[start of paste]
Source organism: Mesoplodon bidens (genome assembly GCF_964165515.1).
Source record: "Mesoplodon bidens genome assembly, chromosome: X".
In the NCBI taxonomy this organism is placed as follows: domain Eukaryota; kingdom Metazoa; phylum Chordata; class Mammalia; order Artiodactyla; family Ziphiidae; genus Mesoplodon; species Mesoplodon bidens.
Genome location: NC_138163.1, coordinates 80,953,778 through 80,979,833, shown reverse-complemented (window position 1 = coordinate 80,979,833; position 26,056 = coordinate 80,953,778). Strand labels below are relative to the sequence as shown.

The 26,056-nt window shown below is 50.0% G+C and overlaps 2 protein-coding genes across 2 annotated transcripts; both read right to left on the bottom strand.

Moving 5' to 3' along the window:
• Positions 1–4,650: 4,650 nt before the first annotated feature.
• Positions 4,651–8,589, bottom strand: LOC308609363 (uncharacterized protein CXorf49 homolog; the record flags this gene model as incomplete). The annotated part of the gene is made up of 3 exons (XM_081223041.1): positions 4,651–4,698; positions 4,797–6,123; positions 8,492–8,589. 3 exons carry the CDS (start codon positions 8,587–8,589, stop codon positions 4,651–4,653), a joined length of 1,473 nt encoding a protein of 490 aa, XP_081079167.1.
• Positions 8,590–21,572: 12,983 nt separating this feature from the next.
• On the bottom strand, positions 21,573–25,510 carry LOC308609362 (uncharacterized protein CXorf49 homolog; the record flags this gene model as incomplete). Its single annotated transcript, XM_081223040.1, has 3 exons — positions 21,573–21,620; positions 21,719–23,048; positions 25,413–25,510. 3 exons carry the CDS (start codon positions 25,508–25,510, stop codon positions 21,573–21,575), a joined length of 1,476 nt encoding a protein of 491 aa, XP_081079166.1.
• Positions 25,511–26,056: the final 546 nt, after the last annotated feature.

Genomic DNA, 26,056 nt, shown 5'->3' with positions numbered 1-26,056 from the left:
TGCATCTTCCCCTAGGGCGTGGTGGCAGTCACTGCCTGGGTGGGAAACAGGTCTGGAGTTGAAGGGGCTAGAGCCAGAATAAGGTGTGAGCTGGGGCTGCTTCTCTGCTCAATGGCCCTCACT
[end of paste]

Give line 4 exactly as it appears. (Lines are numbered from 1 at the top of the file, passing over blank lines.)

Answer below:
Genome location: NC_138163.1, coordinates 80,953,778 through 80,979,833, shown reverse-complemented (window position 1 = coordinate 80,979,833; position 26,056 = coordinate 80,953,778). Strand labels below are relative to the sequence as shown.